Over the years, commanders have often told me that the new private airports in India are akin to Indian weddings: a bit over the top, and flashy but not necessarily well organised or well thought out. They argue that they’d be happier with one less painting or chandelier in the terminal and better airside and runway aids like higher category instrument landing systems (ILS) that help navigate better, especially in poor weather conditions.
On the airside at Mopa, commanders say things are much brighter, quite literally. Although there are a few airside challenges due to the winds — IndiGo was not permitting first officers with inadequate experience to land to begin with — the category 1 ILS will help with visibility, which tends to fall significantly during monsoons and in poor weather conditions.
If there’s more light, there’s also lots more room. There’s a full-length parallel taxiway, which can double up as a runway in an emergency. There are two rapid exit taxiways and six cross taxiways, several aerobridges and parking bays, all expandable. The airport can comfortably accommodate wide bodies although not the A380 as of now.
But the biggest relief for passengers and drivers who ferry people to and from airports is the parking facility at Mopa. Dabolim airport has an ill-planned and executed multi-level parking that remains unusable and every time one finds space to park one feels a sense of achievement. At Dabolim, public money was spent on building parking facilities but as it happens all too often typical babu style, the facility never materialised for active use. Besides, this very welcome feature — where one can actually park one’s car with relative ease — and walk to the terminal, the structure itself is far better planned, with its over 60,000 sq meter expanse, 18 check-in counters and four self-baggage drop ones, all of which can be expanded to handle 33 million passengers eventually. More in line with airports around the world, Mopa also has the option of a direct bus service for passengers to and from Panjim, which is both a great idea and a disappointment as frequency remains too low as of now.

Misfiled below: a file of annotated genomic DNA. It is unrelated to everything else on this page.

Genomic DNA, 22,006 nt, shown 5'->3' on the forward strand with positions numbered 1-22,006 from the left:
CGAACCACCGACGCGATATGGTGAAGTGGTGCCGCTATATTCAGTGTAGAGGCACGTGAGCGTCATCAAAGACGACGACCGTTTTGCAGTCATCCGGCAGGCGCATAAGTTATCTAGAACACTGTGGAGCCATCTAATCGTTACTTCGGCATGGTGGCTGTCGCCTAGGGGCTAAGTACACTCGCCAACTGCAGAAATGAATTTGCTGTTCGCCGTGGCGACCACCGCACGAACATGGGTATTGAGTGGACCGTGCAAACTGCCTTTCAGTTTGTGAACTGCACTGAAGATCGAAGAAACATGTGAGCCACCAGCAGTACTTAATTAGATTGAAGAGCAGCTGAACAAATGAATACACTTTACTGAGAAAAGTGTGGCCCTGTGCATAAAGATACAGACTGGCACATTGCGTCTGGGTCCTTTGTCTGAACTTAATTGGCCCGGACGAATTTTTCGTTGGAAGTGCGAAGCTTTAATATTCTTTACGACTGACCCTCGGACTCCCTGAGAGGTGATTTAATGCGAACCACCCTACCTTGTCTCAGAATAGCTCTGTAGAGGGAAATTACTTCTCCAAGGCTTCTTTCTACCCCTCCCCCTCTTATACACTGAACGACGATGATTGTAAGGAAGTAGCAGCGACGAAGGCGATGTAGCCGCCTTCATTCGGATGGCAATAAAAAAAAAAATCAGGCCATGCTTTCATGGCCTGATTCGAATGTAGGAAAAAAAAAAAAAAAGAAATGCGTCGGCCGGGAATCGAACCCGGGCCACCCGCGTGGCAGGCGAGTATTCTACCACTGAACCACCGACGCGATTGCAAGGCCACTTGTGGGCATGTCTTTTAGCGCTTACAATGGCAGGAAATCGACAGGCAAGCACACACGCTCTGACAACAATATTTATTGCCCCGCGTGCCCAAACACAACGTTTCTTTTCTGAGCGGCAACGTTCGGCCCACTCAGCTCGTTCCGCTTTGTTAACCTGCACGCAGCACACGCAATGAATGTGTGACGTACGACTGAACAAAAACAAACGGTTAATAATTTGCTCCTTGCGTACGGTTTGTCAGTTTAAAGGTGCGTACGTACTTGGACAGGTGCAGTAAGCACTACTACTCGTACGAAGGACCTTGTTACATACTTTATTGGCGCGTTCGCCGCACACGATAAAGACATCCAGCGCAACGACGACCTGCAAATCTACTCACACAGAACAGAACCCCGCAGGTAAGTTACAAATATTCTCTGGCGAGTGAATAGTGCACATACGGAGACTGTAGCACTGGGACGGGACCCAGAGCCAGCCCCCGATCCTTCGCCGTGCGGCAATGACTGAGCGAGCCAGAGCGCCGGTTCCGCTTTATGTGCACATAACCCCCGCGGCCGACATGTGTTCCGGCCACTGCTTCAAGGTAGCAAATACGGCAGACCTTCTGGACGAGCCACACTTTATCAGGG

Moreover, like all the private airports, Mopa is a zero carbon footprint facility with a 5 MW solar power generating capacity and claims to be recharging groundwater with rainwater harvesting techniques. Over 5 lakh native tree saplings were planted with the hope of keeping the surroundings green. While this sounds good on paper, it’s hard to know whether it offsets the environmental costs of building at this site, a controversy that delayed its construction for quite a while.
So, my answer for all those who are flying in and out of Goa and looking for advice on which airport to patronise, I say Mopa is far easier and the calmer to depart from whereas, for arrival, it really doesn’t matter as one’s interaction on arrival is too little to fret over. Land, reach the terminal, pick up your bag and scoot. Yet for all stakeholders, it offers a valuable lesson in why some things are best left in the hands of private players.